Friday, June 06, 2008 — The National Highways Authority of India (NHAI) today signed the concession agreement for 6-laning of 225.60 km Gurgaon-Jaipur Section (km 42.7-km 273.0) of NH-8 in the State of Haryana and Rajasthan under NHDP Phase-V. The project has been awarded on BOT (toll) basis on DBFO (Design-Build-Finance-Operate) pattern. The total project cost is Rs. 1,896.25 Crores and the concession period is 12 years including construction period of two and a half years. The revenue sharing with NHAI by the Concessionaire would be 48% from the appointed date. This is the fifth contract agreement signed by NHAI in last about one month’s time for 6-laning under NHDP Phase-V.



Sunday, June 08, 2008, Ministry of Environment and Forests — Dr. Amrita Patel, founder of the National Tree Growers Co-operative Federation and Chairperson of the National Dairy Development Board, Anand, Gujarat, has been conferred the “Indira Gandhi Paryavaran Puraskar” award by the Ministry of Environment and Forests. The award recognises those who have made or have the potential to make a measurable and major impact in the protection of environment.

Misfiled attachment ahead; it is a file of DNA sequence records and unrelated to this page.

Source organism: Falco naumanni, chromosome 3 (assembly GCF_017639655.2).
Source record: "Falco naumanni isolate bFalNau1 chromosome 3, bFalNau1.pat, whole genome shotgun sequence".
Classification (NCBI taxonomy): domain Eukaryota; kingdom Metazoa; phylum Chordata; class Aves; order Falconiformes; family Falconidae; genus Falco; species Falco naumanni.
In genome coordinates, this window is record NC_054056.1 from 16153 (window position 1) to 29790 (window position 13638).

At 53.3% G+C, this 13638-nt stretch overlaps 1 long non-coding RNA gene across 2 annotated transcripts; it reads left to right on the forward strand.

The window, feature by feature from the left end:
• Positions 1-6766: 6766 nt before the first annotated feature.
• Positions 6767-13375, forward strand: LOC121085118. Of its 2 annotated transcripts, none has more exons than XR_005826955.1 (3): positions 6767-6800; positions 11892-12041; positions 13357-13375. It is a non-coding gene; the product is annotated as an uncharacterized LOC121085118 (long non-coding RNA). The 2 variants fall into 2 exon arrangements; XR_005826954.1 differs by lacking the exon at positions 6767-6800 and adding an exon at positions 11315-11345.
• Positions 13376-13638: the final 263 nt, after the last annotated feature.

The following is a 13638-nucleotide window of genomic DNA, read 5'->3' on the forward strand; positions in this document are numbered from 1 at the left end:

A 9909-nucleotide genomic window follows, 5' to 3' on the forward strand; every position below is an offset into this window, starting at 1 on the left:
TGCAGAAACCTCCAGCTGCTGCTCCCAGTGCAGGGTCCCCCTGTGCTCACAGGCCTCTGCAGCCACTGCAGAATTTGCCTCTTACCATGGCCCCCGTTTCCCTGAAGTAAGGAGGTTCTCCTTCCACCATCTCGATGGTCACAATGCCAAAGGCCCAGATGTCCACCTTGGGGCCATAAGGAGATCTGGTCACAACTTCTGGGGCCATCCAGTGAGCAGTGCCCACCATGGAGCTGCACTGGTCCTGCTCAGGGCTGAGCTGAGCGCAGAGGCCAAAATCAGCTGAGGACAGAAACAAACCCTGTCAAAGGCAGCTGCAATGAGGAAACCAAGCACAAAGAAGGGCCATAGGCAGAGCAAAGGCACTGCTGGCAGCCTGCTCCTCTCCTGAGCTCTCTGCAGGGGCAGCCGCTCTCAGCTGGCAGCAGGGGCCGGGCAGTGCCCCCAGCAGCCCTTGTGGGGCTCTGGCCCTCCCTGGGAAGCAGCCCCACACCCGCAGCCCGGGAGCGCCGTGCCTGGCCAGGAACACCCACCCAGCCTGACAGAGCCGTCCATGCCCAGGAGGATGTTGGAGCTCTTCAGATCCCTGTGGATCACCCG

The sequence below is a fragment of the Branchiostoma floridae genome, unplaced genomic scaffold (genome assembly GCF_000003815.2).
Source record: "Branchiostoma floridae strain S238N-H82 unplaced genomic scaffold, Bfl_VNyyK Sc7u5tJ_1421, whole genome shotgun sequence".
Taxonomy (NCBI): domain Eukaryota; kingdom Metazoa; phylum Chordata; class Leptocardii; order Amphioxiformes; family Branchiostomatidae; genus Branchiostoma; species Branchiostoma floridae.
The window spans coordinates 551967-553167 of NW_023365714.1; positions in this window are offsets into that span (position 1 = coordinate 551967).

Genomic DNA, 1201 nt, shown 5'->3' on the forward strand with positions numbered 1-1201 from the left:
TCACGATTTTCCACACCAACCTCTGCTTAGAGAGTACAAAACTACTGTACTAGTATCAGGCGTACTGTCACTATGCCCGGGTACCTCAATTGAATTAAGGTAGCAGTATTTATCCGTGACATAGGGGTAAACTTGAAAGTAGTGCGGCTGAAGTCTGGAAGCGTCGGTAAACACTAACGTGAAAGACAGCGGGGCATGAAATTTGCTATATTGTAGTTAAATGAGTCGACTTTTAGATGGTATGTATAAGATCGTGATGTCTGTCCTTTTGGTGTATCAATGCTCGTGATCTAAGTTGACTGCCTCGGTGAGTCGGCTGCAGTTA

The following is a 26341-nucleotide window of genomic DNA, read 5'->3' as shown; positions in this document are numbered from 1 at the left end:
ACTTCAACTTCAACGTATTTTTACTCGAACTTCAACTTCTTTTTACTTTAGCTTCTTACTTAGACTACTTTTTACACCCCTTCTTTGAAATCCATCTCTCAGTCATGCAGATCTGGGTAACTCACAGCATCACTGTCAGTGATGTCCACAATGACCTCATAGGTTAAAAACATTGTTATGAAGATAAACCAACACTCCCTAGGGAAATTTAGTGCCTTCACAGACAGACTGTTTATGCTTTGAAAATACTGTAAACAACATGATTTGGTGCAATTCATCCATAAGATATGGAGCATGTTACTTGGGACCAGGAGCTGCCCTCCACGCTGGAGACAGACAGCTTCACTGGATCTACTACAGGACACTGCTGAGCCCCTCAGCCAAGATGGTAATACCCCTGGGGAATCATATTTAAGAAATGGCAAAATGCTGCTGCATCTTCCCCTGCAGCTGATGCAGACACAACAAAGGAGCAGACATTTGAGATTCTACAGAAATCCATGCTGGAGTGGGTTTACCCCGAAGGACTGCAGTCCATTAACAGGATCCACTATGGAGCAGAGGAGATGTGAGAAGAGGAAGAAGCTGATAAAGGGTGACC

Born on 13th November, 1943, Dr Patel is a Veterinary Science graduate from Bombay University. She set up the National Tree Growers Co-operative Federation in 1988 and was also instrumental in setting up of the Foundation for Ecological Security in 2001.

Under her guidance the National Tree Growers Co-operative Federation progressed from a pilot project to an organization working in seven states on regenerating thousands of hectares of the degraded revenue wastelands through village based Tree Growers Cooperative Societies. In turn, the Foundation for Ecological Security has grown to secure the co-operation of 992 villages across seven states, situated in nine locations and spread across five different agro-ecosystems in a period of five years. Altogether about 75,200 hectares of revenue wastelands and forestlands have been brought under ecologically enlightened community governance and about 33,000 hectares brought under improved vegetative cover.

Dr. Patel has initiated a pilot project under which three milk unions in the State of Karnataka set up rainwater harvesting structures in their milk processing plants in order to conserve rainwater to meet their potable water requirements. She has also done work on energy conservation, environment education and watershed development.